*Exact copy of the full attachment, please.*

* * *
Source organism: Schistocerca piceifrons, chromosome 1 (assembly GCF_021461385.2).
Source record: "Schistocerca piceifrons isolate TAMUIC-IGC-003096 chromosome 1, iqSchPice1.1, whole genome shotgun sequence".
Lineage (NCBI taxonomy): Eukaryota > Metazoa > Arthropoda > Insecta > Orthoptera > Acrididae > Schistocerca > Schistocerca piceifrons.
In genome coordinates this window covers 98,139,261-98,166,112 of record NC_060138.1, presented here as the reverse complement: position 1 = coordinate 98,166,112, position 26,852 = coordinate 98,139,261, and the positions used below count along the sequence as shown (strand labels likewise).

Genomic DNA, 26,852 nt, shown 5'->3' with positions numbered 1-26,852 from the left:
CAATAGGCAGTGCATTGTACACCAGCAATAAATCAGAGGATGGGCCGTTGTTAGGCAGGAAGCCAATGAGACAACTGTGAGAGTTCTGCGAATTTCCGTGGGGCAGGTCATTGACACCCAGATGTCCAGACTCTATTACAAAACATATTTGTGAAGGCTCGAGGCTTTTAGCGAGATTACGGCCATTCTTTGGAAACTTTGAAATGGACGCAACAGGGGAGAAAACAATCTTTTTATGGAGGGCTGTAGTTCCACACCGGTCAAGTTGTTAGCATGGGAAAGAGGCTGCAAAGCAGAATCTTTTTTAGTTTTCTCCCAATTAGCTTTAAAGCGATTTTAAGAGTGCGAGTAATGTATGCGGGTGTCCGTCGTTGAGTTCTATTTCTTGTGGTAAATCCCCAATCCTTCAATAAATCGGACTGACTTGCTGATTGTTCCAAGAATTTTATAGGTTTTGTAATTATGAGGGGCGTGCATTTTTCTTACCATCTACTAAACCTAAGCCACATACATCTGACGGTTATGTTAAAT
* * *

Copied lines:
Source organism: Schistocerca piceifrons, chromosome 1 (assembly GCF_021461385.2).
Source record: "Schistocerca piceifrons isolate TAMUIC-IGC-003096 chromosome 1, iqSchPice1.1, whole genome shotgun sequence".
Lineage (NCBI taxonomy): Eukaryota > Metazoa > Arthropoda > Insecta > Orthoptera > Acrididae > Schistocerca > Schistocerca piceifrons.
In genome coordinates this window covers 98,139,261-98,166,112 of record NC_060138.1, presented here as the reverse complement: position 1 = coordinate 98,166,112, position 26,852 = coordinate 98,139,261, and the positions used below count along the sequence as shown (strand labels likewise).

Genomic DNA, 26,852 nt, shown 5'->3' with positions numbered 1-26,852 from the left:
CAATAGGCAGTGCATTGTACACCAGCAATAAATCAGAGGATGGGCCGTTGTTAGGCAGGAAGCCAATGAGACAACTGTGAGAGTTCTGCGAATTTCCGTGGGGCAGGTCATTGACACCCAGATGTCCAGACTCTATTACAAAACATATTTGTGAAGGCTCGAGGCTTTTAGCGAGATTACGGCCATTCTTTGGAAACTTTGAAATGGACGCAACAGGGGAGAAAACAATCTTTTTATGGAGGGCTGTAGTTCCACACCGGTCAAGTTGTTAGCATGGGAAAGAGGCTGCAAAGCAGAATCTTTTTTAGTTTTCTCCCAATTAGCTTTAAAGCGATTTTAAGAGTGCGAGTAATGTATGCGGGTGTCCGTCGTTGAGTTCTATTTCTTGTGGTAAATCCCCAATCCTTCAATAAATCGGACTGACTTGCTGATTGTTCCAAGAATTTTATAGGTTTTGTAATTATGAGGGGCGTGCATTTTTCTTACCATCTACTAAACCTAAGCCACATACATCTGACGGTTATGTTAAAT